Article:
EPJ Web of Conferences
Volume 69, 2014CNR*13 - Fourth International Workshop on Compound Nuclear Reactions and Related Topics
|Number of page(s)
|01 April 2014
Recent Advances in the Microscopic Calculations of Level Densities by the Shell Model Monte Carlo Method
1 Center for Theoretical Physics, Sloane Physics Laboratory,Yale University, New Haven, CT 06520, USA
2 ECT*, Villa Tambosi, I-38123 Villazzano, Trento, Italy
3 Department of Physics, Graduate School of Science, Chiba University, Inage, Chiba 263-8522, Japan
a e-mail: email@example.com
Published online: 1 April 2014
The shell model Monte Carlo (SMMC) method enables calculations in model spaces that are many orders of magnitude larger than those that can be treated by conventional methods, and is particularly suitable for the calculation of level densities in the presence of correlations. We review recent advances and applications of SMMC for the microscopic calculation of level densities. Recent developments include (i) a method to calculate accurately the ground-state energy of an odd-mass nucleus, circumventing a sign problem that originates in the projection on an odd number of particles, and (ii) a method to calculate directly level densities, which, unlike state densities, do not include the spin degeneracy of the levels. We calculated the level densities of a family of nickel isotopes 59−64Ni and of a heavy deformed rare-earth nucleus 162Dy and found them to be in close agreement with various experimental data sets.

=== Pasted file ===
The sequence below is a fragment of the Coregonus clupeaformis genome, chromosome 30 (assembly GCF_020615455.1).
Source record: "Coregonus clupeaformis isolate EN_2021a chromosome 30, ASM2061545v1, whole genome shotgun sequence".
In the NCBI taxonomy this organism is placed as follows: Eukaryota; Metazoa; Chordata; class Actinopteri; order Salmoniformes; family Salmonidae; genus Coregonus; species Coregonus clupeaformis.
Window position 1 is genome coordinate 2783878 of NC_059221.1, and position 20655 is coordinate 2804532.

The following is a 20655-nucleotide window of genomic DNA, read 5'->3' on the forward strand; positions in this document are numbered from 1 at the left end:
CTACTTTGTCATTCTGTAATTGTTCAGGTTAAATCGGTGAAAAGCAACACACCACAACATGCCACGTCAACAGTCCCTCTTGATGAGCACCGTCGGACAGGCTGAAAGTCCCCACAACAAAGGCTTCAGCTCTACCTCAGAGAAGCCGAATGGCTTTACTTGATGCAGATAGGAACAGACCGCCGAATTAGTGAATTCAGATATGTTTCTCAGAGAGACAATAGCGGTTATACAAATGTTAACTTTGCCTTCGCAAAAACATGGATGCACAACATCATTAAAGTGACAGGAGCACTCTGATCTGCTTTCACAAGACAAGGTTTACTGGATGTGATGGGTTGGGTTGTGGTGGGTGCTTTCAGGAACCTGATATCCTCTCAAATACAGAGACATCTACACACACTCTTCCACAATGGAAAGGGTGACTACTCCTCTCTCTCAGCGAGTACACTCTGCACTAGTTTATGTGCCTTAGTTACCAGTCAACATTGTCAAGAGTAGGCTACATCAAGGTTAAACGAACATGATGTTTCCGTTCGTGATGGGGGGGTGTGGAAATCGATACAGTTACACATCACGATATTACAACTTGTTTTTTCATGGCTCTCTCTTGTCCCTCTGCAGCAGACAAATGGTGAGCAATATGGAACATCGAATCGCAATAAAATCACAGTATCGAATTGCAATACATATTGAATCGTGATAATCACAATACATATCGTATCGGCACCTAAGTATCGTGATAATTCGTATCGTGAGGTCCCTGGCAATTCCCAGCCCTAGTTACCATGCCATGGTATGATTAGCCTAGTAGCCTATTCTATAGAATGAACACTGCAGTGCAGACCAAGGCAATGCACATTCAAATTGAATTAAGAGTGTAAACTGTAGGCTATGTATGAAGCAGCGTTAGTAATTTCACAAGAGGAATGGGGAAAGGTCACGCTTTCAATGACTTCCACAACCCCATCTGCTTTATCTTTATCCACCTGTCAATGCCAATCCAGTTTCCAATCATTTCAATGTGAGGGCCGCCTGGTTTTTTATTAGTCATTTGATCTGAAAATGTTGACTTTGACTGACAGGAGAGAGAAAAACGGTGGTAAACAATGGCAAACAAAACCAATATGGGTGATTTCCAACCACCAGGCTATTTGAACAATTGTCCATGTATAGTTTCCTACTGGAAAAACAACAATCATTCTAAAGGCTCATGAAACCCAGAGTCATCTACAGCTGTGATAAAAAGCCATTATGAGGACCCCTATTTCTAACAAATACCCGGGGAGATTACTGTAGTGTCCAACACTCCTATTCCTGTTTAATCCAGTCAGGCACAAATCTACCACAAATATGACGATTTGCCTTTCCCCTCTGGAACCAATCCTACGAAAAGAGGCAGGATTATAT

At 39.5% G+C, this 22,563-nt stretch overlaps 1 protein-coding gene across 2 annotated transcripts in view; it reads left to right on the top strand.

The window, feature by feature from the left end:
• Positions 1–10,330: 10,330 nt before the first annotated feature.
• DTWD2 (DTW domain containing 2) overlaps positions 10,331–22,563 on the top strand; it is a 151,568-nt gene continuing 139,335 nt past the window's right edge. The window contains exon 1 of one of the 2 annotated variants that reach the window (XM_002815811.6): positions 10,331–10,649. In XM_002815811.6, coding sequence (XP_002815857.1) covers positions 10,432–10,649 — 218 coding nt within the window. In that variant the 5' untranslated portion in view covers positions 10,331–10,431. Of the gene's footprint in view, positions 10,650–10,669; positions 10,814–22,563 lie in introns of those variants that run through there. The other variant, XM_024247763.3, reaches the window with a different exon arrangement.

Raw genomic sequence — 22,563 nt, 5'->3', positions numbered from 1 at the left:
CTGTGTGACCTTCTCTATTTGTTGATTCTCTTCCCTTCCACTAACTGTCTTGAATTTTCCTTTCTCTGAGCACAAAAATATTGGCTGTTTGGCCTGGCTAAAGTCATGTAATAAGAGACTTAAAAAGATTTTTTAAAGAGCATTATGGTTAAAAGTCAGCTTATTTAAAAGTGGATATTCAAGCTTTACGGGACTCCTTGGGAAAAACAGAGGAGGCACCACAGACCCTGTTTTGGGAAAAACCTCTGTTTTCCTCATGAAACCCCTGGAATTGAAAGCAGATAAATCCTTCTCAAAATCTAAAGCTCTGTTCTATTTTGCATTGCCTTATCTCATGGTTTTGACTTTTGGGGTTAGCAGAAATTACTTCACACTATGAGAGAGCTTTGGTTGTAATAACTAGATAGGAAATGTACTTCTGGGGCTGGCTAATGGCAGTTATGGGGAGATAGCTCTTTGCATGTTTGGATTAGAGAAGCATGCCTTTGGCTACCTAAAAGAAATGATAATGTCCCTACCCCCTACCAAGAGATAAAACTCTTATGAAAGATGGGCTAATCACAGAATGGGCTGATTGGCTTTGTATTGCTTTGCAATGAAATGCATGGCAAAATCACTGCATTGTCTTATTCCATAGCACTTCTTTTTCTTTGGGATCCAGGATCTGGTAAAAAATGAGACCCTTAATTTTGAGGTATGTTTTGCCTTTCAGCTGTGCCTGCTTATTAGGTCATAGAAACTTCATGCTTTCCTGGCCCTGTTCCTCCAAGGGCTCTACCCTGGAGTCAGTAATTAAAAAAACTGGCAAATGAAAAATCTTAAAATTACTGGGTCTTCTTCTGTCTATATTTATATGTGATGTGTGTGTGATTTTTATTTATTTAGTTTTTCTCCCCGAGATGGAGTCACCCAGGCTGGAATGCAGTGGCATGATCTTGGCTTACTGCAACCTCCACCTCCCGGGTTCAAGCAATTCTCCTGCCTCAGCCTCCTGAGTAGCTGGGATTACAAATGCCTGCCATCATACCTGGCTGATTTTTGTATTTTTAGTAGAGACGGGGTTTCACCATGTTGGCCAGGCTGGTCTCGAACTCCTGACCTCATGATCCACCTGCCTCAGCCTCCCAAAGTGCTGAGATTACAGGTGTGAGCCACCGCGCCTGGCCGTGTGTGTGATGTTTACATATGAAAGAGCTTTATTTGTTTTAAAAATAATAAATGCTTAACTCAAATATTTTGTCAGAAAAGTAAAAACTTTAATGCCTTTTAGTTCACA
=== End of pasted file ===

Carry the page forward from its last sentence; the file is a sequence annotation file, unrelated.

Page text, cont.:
© Owned by the authors, published by EDP Sciences, 2014
This is an Open Access article distributed under the terms of the Creative Commons Attribution License 2.0, which permits unrestricted use, distribution, and reproduction in any medium, provided the original work is properly cited.
Current usage metrics show cumulative count of Article Views (full-text article views including HTML views, PDF and ePub downloads, according to the available data) and Abstracts Views on Vision4Press platform.
Data correspond to usage on the plateform after 2015. The current usage metrics is available 48-96 hours after online publication and is updated daily on week days.
Initial download of the metrics may take a while.